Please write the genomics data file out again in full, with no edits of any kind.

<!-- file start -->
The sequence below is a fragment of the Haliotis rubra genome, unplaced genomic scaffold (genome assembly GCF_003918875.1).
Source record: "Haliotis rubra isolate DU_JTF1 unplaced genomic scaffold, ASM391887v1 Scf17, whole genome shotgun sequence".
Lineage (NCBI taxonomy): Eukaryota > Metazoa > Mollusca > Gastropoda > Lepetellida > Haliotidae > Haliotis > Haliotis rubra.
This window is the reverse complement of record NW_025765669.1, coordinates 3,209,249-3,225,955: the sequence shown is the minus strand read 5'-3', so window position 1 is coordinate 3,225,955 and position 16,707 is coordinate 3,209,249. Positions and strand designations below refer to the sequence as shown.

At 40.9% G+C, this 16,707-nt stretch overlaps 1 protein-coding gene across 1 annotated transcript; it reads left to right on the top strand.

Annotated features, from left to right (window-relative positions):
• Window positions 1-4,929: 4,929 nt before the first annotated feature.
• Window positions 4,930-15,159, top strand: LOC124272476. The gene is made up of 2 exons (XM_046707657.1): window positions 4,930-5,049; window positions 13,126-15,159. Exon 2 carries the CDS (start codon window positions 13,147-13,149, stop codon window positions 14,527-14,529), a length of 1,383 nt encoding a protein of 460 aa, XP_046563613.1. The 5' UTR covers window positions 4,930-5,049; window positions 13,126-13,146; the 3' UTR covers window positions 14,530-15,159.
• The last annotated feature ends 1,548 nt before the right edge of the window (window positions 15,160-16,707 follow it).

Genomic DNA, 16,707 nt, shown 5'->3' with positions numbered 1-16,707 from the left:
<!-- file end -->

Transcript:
The sequence below is a fragment of the Haliotis rubra genome, unplaced genomic scaffold (genome assembly GCF_003918875.1).
Source record: "Haliotis rubra isolate DU_JTF1 unplaced genomic scaffold, ASM391887v1 Scf17, whole genome shotgun sequence".
Lineage (NCBI taxonomy): Eukaryota > Metazoa > Mollusca > Gastropoda > Lepetellida > Haliotidae > Haliotis > Haliotis rubra.
This window is the reverse complement of record NW_025765669.1, coordinates 3,209,249-3,225,955: the sequence shown is the minus strand read 5'-3', so window position 1 is coordinate 3,225,955 and position 16,707 is coordinate 3,209,249. Positions and strand designations below refer to the sequence as shown.

At 40.9% G+C, this 16,707-nt stretch overlaps 1 protein-coding gene across 1 annotated transcript; it reads left to right on the top strand.

Annotated features, from left to right (window-relative positions):
• Window positions 1-4,929: 4,929 nt before the first annotated feature.
• Window positions 4,930-15,159, top strand: LOC124272476. The gene is made up of 2 exons (XM_046707657.1): window positions 4,930-5,049; window positions 13,126-15,159. Exon 2 carries the CDS (start codon window positions 13,147-13,149, stop codon window positions 14,527-14,529), a length of 1,383 nt encoding a protein of 460 aa, XP_046563613.1. The 5' UTR covers window positions 4,930-5,049; window positions 13,126-13,146; the 3' UTR covers window positions 14,530-15,159.
• The last annotated feature ends 1,548 nt before the right edge of the window (window positions 15,160-16,707 follow it).

Genomic DNA, 16,707 nt, shown 5'->3' with positions numbered 1-16,707 from the left: